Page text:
Besides analysing the budget outlooks for the pension schemes and the scheme of guaranteed income for the elderly, the FPB also examines these schemes from the point of view of income distribution.
What are the redistribution aspects of the different pension schemes? How does the poverty risk develop among the pensioners? Are statutory pensions an efficient tool in fighting against poverty amongst the elderly? If so, will this still be the case in the years to come? How will the replacement rates of the different pensioner categories develop in each pension scheme? What would be the impact of reforms on the amount of the pension benefit for various types of beneficiaries? These are a few examples of the questions the Federal Planning Bureau is trying to answer.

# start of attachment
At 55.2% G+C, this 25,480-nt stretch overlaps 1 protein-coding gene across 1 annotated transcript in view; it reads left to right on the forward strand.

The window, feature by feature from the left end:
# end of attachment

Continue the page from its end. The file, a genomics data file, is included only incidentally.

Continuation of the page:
Moreover, the FPB measures the financial incentives for leaving the labour market that are part of the pension scheme and the early retirement scheme.
Methods and tools
In parallel with analysing the efficiency of the different statutory pension schemes in the fight against poverty and the evolution of the poverty rates (according to various data sources), the FPB also uses the following instruments:
the MALTESE model, used to study the repercussions of the evolution of socioeconomic behaviours as well as of social policy measures on future replacement rates within the context of population ageing.
The AIM project, which analyses the adequacy of the pension schemes at the European level. Within the framework of this project, a dynamic microsimulation model is being developed.
The MEP model, which simulates the allowances in the retirement and early retirement schemes at an individual level, whilst taking into account the fiscal and parafiscal levies on these income replacement benefits (see MEP in WP 7-06).
Annual Report of the Study Committee on Ageing (annual publication, in May).